At Copper Chimney, most dishes emerge from a mother’s humility, from a small backyard in Lahore hearth, taken across the border to India in a train by a refugee. Crossing into India with only the essentials and a passion for cooking, this young refugee was able to scatter his childhood years in the world of cooking. Intent on keeping the taste of his childhood alive, young refugee or restaurateur JK Kapoor started the iconic Copper Chimney, which turns 50 this month.
The restaurant is old over the years, but what has become old are the secret recipes, formulations and cooking techniques of late filmmaker and restaurateur JK Kapoor. At best, each dish is a bridge to a childhood lost in the cracks of time.
To mark the restaurant’s 50th anniversary, a limited edition autograph menu has been created. The menu includes Kapoor’s secret recipes, new, great additions to the old menu, and 27 of Copper Chimney’s best-selling classics. In the spirit of celebration, during the entire month of November, a special 50% off dinner is being offered for the first 50 guests every day.
inside the menu
Sepia toned Kashmiri soda comes bubbling in a mason jar that tastes as good as it looks, tangy with just the right proportion of sweet and salt. The drink takes inspiration from the colorful fizzy sodas sold by street vendors in the streets of Lahore.
After soda there was a huge glut of delicacies. Starting with Kadak Rumali, Iranian Chelo Kebab, Burra Chops from Khyber Pakhtunkhwa region, Afghani Kabuli Naan, Vegetable Walnut Skewers from Kashmir, Himalayan Bunch Pulao , Raan Peshawari from the region of Peshawar, Royal Chicken Kofta from the Maharaja’s Kitchen in Punjab Province, Pashtooni Chicken Yakhni Pulao, the restaurant’s signature Cheese Kebab and Baked Dhoda from undivided Punjab.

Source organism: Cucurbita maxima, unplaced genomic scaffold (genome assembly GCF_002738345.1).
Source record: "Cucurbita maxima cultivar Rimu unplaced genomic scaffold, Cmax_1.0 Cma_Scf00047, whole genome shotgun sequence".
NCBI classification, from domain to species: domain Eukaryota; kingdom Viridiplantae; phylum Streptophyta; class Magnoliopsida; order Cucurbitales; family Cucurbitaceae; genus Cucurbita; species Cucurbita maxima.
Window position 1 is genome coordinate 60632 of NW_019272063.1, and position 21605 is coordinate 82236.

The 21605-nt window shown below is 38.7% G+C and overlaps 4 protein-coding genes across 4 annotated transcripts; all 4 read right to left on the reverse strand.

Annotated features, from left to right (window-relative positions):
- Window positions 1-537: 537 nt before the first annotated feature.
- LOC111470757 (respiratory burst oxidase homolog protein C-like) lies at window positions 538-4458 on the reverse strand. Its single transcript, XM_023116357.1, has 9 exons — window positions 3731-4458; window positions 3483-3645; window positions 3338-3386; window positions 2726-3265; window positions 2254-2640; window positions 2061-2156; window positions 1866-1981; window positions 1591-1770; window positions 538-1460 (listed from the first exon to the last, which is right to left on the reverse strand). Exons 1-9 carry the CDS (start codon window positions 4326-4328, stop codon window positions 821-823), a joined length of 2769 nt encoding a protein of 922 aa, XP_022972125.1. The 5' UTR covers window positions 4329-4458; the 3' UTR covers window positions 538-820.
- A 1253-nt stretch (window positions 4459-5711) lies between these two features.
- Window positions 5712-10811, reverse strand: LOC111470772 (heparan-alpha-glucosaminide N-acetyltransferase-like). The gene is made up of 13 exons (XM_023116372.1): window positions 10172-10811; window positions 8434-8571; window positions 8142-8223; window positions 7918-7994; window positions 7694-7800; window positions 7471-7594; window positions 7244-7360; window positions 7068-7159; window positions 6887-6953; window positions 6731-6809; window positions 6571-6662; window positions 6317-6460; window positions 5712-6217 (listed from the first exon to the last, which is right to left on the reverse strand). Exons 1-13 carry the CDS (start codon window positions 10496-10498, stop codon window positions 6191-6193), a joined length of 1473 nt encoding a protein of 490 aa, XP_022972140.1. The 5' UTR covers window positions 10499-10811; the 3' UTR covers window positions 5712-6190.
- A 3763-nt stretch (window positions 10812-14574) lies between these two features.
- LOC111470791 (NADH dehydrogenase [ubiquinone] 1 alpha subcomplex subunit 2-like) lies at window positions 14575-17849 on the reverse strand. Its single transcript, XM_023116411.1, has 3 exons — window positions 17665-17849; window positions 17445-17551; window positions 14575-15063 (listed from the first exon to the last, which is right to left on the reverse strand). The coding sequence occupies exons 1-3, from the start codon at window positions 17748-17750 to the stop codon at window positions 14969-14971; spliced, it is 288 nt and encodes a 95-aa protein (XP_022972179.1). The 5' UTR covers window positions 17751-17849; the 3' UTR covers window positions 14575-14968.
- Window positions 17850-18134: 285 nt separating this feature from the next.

Every dish offers a side of history and nostalgia. , Tender and succulent meats, melt-in-the-mouth cheeses, spices and their distinct smells and tastes that do not threaten to dilute each other’s essence, but bleed and blend into each other in a delicate synthesis. There are
Karan Kapoor, grandson of JK Kapoor and executive director of K Hospitality Corp, remembers his grandfather fondly. “I remember how meticulous he was about quality; They had a backbone of select suppliers and vendors to source material. He took a great interest in the communities around him and believed that food brought people together.
When asked how the secrecy of each recipe is kept, Kapoor comments that “the spices used follow a secret formulation and proportion that is not revealed.”
Apart from this, what stands out about the restaurant is the courteous hospitality that complements the food effortlessly. Not just that, for every order (including online orders) the restaurant has compiled a set of signature Copper Chimney recipes that can be replicated at home as well.